slope stability


Price Road Slip

slope stabilityMilford, a town just east of Cincinnati, Ohio, hired us for engineering design services including landslide stabilization. Damage to a guardrail on Price Road signaled that slope failure had compromised about 300 feet of the roadway. All attempts to stabilize the slope with gravel fill had failed, so CTL conducted a subsurface investigation that had two key outcomes:

 

  • Determining that the rock was relatively shallow
  • Establishing the failure surface

With this knowledge in hand, we recommended that the city retain the slope by installing closely spaced drilled piles with soil arching between the piles.

slope stability


Lonaconing, MD Road Slip

County Road 657, Lonaconing-Avilton Rd., located in Allegany Co., Maryland was being impacted by a massive landslide from an abandoned mine site. The mine site consisted of 30 feet of mine spoil that was saturated by an extensive underground mine complex. The landslide was approximately 400 feet in length and 30 feet high. CTL Engineering completed a reclamation project on the mine site and designed a 400-foot H-Pile and lagging wall. These were embedded 30 feet into the underlying bedrock in order to cut off the landslide movements and stabilize the upper hillside from laterally displacing the roadway.


The value of experience in slope stability analysis

Landslides can take out busy highways, forcing travelers to reroute and threatening local businesses that depend on the road staying open. Heavy rains can cause massive mudslides that wreak havoc and cost lives. Evidence of substandard engineering, construction, and other work can help courts decide who is liable for the damages.

A slope stability analysis can address all these issues and many more — provided it is done by experts who have broad experience in a diverse variety of soils, structures, and locales.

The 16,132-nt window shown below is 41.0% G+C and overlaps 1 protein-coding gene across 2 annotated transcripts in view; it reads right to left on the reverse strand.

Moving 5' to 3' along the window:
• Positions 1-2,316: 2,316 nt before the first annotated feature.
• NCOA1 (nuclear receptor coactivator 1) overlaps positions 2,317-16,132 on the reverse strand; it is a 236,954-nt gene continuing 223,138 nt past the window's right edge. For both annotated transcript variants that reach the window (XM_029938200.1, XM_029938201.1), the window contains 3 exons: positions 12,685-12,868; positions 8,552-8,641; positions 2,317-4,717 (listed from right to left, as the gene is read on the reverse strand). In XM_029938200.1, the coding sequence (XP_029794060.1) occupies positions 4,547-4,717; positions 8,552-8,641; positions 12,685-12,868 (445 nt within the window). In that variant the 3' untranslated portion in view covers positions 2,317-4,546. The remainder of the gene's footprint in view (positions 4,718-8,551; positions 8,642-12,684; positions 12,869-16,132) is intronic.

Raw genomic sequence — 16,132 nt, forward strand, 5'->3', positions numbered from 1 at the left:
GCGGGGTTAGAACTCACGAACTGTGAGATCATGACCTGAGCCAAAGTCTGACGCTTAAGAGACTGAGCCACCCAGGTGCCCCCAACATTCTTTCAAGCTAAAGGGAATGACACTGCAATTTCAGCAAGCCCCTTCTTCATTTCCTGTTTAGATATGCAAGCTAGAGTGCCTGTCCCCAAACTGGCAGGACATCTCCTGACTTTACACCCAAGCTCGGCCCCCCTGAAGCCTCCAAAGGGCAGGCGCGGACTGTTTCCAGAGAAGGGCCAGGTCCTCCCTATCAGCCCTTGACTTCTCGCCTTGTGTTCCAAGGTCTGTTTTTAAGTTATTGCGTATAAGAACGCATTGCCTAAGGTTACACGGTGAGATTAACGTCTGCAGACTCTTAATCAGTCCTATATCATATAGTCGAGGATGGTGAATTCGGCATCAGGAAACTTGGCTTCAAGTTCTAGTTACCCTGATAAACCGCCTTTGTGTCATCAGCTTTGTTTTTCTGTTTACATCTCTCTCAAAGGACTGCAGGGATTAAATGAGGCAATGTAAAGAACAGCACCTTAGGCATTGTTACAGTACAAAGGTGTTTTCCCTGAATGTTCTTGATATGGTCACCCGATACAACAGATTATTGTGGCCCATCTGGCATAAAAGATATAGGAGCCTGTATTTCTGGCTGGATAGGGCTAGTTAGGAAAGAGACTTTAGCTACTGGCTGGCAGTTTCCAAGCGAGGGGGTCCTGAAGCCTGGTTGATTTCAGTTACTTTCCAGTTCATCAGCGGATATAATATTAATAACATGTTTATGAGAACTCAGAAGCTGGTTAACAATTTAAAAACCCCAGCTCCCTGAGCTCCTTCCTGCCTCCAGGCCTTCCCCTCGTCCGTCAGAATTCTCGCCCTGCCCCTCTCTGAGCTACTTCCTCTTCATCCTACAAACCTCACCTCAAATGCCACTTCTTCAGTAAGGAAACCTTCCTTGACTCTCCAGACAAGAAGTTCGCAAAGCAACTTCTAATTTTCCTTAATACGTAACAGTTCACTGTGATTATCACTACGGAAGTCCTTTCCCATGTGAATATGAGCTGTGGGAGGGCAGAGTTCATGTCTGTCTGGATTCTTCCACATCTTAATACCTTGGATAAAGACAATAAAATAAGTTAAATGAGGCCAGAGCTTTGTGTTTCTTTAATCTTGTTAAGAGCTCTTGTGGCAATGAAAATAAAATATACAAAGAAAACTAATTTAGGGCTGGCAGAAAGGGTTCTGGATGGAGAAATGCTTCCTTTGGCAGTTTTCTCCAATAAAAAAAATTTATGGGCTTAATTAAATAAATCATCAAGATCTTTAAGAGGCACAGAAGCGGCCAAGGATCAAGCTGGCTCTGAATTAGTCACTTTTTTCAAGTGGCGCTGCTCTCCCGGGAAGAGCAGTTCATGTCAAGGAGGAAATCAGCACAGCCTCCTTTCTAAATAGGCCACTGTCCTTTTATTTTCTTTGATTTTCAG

CTL’s slope stability analysis service has six key components:

  1. Visual evaluation of a site to assess what needs to be investigated and to determine the project scope.
  2. In-depth study of the site’s geology and history, including a search on relevant literature on the site.
  3. Investigation of the slope including taking core samples to characterize its subsurface conditions.
  4. Modeling the slope to determine the most probable causes of failure.
  5. If a repair or prevention is needed, we help design it in conjunction with our client.
  6. Providing expert-witness services in court cases to establish the causes of slides and other damage.

It’s crucial to assess all the potential points of failure on a slope — missing any of them can have expensive, painful consequences. That’s why is it’s crucial to work with experts like the ones we employ at CTL Engineering. Our engineers have decades of experience, advanced training, and state-of-the-art equipment.

That’s the kind of expertise you need to assess slope stability risks and chart out repairs if needed. Anything less leaves too much to chance.